Through photographs, moving graphics, and music, viewers have an opportunity to trace the journey of a family during the catastrophic events of displacement on a path to sanctuary.

The Project: Sanctuary & Sustenance
Through photographs, moving graphics, and music, viewers have an opportunity to trace the journey of a family during the catastrophic events of displacement, on a path to sanctuary, and through the long process of rebuilding life in a new community. Sanctuary & Sustenance aims to raise the public consciousness of these issues to a wide variety of people, and spark conversations about our collective responsibility to welcome refugees and encourage policy makers to act in favor of fundamental human rights for refugees and asylum seekers.

Client: ART WORKS Projects

Produced by: ART WORKS Projects
Editor: Maren Wickwire
Video and Graphic by: Maren Wickwire
Directed by Leslie Thomas and Maren Wickwire
Music by Osvaldo Golijov
Lee Maddeford and Roland Vouilloz
Jonathan Wiest

We are grateful for the support provided by:
The Frankel Family Foundation

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The audio-visual installation mediates fragmented life experiences of migrants, propagating new interpretations and perspectives on the global movement of people through the lens of Cyprus.

The audio-visual installation mediates fragmented life experiences of migrants, propagating new interpretations and perspectives on the global movement of people through the lens of Cyprus. Despite restrictive asylum and integration policies, maltreatment and deportation, Cyprus remains for many individuals the first stepping-stone to reach European soil.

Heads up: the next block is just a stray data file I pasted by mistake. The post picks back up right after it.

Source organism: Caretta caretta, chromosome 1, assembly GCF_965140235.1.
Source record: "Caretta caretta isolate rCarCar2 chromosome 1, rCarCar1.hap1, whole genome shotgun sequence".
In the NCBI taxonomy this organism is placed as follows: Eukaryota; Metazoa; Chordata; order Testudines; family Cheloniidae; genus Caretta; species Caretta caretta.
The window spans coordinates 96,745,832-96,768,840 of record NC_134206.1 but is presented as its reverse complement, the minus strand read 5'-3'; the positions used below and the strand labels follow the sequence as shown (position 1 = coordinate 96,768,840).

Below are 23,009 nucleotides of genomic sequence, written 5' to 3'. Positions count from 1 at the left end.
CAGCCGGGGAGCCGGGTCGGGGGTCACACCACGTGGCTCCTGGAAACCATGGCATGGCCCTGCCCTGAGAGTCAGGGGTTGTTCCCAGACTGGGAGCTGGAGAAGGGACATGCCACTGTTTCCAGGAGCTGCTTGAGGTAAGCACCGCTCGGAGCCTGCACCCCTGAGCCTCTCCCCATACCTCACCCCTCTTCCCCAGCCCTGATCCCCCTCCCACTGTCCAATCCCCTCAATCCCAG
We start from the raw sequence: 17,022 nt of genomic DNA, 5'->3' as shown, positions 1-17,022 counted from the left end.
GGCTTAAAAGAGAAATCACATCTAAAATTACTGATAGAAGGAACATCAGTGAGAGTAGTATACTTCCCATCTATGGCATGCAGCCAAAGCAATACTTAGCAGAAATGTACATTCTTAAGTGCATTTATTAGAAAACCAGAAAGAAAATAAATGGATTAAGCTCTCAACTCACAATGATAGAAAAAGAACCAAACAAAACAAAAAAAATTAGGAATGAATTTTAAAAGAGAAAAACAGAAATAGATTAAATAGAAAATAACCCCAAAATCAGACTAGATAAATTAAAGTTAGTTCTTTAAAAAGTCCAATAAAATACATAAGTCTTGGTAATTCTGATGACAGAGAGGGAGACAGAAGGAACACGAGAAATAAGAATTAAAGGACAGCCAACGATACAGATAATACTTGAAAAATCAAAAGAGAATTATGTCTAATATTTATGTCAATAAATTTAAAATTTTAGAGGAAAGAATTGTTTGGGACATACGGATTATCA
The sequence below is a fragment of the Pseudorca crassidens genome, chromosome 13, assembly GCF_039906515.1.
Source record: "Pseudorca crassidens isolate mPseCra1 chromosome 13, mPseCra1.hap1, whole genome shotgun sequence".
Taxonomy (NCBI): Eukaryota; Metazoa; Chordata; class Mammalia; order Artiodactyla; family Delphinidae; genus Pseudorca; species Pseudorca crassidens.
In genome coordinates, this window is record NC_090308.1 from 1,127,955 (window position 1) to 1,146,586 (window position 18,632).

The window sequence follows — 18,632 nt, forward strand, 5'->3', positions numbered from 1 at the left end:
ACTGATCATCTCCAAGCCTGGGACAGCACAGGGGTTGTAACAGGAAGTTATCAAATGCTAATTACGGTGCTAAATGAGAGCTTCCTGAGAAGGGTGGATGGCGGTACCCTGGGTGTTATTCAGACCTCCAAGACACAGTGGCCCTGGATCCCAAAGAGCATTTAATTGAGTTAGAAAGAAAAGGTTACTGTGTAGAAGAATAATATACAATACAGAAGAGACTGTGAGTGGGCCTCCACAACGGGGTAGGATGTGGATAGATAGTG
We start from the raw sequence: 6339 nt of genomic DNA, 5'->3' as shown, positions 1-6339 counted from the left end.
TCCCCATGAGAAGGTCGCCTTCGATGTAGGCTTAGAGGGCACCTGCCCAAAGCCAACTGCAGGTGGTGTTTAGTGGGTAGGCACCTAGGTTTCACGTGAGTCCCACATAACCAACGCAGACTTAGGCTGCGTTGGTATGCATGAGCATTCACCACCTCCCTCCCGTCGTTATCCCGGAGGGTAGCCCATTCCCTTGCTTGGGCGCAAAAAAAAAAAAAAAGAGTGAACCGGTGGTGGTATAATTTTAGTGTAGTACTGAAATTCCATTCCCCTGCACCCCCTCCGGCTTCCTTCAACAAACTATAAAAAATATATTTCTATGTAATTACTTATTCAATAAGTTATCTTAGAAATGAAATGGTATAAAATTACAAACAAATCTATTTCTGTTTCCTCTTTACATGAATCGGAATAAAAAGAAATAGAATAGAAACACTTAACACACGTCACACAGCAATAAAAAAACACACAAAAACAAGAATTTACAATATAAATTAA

This journey is a play with fate. In hope of escaping the cycle of poverty and hardship, individuals negotiate their existence between work visas, pending asylum cases and intermarriage. Whilst separated from family members, the desire for freedom, safety, and self determination proves resilient. Overcoming barriers through the connectedness of social media and mobile technology, the imagination of future possibilities seen and unseen is without end.

I am very lucky because this couple I am working for, they’re very good and they pay me well, comparing to the other girls. I hope that everyone is experiencing that kind of respect
but I don’t think so - I am lucky.
— Laila, Domestic Helper

Please contact us for partnership opportunities and if you like to host the exhibition in your community, school or outreach event.


Exhibition:  Island In The Sun
Video and Photography by Maren Wickwire
Text by Melissa Hekkers

Past Exhibitions:
Goethe-Institut Nicosia, Exhibition Hall
10 – 18 November 2016

Restart Europe | Cyprus Youth Council
23 – 24 of May 2017

Cultural Centre Mills in Kaimakl, Nicosia
April 2017 | Nicosia




While 2008 made us aware of the housing crisis, with the improvements in the economy the assumption is that the crisis is over. The reality is, people are still challenging loss of home. Watch the short films we produced for the exhibition.

Watch the House of Cards:rebuilding trailer.

House of Cards: Rebuilding is the first presentation of a work-in-progress exhibition featuring the personal stories of community members who have struggled to save their homes. The narratives included confront loss of home through eviction, foreclosure, forced displacement and other threats to our human right to housing. Through photographs, short films, and research, this new work allows us to learn how our neighbors are dealing with these issues and meet the organizations they are working with to confront this challenge. House of Cards: Rebuilding Chicago’s exhibition was generously supported in part by the Pierce Family Foundation and Peter Kupferberg. Presented in partnership with the National Low Income Housing Coalition.